ROS 2 Humble is the eighth release of ROS 2, which is a set of software libraries and tools for building robot applications. ROS, in its various iterations or “distributions,” is regularly released, with multiple “distros” supported at the same time, although they do not all have the same lifetimes. Fun fact, those new distributions are generally released on World Turtle Day, since their symbols are always turtles or tortoises.

As for Gazebo, it is a 3D simulator that can be used to simulate robots and their environments. It is a powerful tool that can be used to test and debug robot software, as well as to train robots. It has been developed with the desire to support ROS instructions, in order to properly test features before using expensive material.

In this tutorial, I’ll explain the basics needed to be able to discuss back and forth between Gazebo and ROS node.

At the time of the creation of this article, the only 2 non-deprecated versions of ROS2 are Humble, which comes with long term support (LTS) and will be supported up to May 2027, and Iron, set to be deprecated in November 2024. To keep this article relevant for as long as possible, this article will only be focusing on ROS2 Humble.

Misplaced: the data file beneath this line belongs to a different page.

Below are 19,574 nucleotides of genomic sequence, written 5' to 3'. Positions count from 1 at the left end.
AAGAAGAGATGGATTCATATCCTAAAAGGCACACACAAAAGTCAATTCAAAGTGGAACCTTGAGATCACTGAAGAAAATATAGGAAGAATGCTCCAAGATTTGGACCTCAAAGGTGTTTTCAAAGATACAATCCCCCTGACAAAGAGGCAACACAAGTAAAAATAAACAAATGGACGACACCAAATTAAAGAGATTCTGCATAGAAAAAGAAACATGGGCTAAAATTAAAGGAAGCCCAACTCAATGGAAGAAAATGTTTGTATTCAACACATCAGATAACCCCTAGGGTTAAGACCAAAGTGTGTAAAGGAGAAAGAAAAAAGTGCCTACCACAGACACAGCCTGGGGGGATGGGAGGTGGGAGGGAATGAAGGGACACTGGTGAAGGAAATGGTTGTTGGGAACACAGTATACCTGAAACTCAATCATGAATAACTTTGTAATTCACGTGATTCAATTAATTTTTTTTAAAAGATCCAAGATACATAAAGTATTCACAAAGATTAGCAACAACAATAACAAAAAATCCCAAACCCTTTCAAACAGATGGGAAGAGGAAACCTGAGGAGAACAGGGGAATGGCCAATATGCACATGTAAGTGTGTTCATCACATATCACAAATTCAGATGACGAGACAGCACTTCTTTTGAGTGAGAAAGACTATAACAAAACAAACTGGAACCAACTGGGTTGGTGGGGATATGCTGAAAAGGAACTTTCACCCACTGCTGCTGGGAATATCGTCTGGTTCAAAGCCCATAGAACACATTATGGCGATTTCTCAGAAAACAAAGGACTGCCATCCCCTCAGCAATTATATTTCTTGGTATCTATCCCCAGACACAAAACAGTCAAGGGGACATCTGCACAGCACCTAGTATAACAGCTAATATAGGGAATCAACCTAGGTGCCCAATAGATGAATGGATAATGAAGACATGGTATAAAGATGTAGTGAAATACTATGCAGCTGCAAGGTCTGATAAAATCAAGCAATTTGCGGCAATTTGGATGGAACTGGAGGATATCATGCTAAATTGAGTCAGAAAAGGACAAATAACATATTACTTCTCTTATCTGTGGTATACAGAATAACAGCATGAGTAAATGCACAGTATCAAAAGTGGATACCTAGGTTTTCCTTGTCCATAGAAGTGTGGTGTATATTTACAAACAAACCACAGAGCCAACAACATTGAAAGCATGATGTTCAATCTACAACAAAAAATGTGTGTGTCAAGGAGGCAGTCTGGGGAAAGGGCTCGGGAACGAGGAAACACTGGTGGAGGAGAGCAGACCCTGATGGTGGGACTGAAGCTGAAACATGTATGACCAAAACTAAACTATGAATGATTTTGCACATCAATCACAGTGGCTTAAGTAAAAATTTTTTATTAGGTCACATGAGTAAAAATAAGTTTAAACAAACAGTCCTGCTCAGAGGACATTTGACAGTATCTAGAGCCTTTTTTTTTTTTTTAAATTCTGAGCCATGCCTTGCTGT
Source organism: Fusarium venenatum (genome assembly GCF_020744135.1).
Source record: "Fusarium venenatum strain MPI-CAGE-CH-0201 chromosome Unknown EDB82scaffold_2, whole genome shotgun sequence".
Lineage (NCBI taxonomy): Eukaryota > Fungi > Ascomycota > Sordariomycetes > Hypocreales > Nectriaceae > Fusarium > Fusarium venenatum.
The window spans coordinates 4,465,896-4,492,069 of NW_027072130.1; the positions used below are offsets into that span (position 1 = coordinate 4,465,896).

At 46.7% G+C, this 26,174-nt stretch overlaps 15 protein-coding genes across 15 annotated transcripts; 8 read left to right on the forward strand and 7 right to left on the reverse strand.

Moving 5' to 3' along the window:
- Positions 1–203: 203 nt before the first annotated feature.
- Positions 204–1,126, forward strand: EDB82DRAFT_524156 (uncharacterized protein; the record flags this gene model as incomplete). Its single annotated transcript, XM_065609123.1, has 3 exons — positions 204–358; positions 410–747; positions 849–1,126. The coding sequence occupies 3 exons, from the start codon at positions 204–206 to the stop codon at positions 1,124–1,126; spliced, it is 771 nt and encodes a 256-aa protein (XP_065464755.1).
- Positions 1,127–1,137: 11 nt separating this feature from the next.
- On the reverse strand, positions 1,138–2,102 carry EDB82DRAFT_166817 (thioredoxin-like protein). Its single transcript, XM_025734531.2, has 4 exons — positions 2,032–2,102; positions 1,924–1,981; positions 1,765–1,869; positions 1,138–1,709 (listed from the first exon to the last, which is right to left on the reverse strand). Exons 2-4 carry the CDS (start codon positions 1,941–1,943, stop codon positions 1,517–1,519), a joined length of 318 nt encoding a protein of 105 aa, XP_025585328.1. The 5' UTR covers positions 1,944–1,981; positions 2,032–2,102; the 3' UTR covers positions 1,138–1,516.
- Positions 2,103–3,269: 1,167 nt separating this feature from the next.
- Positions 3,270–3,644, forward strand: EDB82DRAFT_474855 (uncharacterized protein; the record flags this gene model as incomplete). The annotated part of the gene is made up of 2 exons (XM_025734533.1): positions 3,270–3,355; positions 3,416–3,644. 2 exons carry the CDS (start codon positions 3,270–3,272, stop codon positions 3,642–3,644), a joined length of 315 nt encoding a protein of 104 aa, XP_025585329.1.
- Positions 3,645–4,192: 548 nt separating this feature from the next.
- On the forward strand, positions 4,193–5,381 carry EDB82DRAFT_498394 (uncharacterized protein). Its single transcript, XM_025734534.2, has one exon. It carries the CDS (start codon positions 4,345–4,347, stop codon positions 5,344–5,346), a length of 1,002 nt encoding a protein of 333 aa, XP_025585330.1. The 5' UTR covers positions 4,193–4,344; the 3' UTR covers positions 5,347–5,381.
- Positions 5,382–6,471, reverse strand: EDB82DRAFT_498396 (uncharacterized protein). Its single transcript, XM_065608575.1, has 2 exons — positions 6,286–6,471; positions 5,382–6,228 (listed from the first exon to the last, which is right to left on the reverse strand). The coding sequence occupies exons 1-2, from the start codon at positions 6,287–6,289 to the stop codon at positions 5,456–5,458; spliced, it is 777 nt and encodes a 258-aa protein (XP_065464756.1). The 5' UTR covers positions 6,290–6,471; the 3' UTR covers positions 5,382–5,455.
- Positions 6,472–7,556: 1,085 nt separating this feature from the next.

The target audience of this article is curious beginners at ROS that would like a simple introduction to the workings of Gazebo !

The only basis needed in order to understand this tutorial is to have a basic understanding of ROS nodes and topic/subscribers, as well as basic coding vocabulary. I’ll explain as much as I deem necessary, however if anything still seems too abstract, I recommend turning towards the documentation.

No previous experience with Gazebo is needed.

This tutorial was tested on Ubuntu 22.04, since this is one of the OS supported by Humble. Please check the following link to verify which installation method matches your OS. Here are the links towards the download of both Ros2 Humble and Gazebo Fortress used in this tutorial.


Installing ROS Humble on an OS that precedes 22.04 could take several hours, so please plan accordingly if you don’t already have it installed.

Main tutorial

First steps

Gazebo uses the SDFormat to describe what scenes and robots are supposed to look like. Since this tutorial focuses on the use of ROS to discuss with the simulation, we will not be discussing how to create a new project from scratch. Instead, we will use a preexisting one, included with the installation of ign_gazebo:

ign gazebo visualize_lidar.sdf

In another terminal, you can now check which topics have been provided with the command

ign topic -l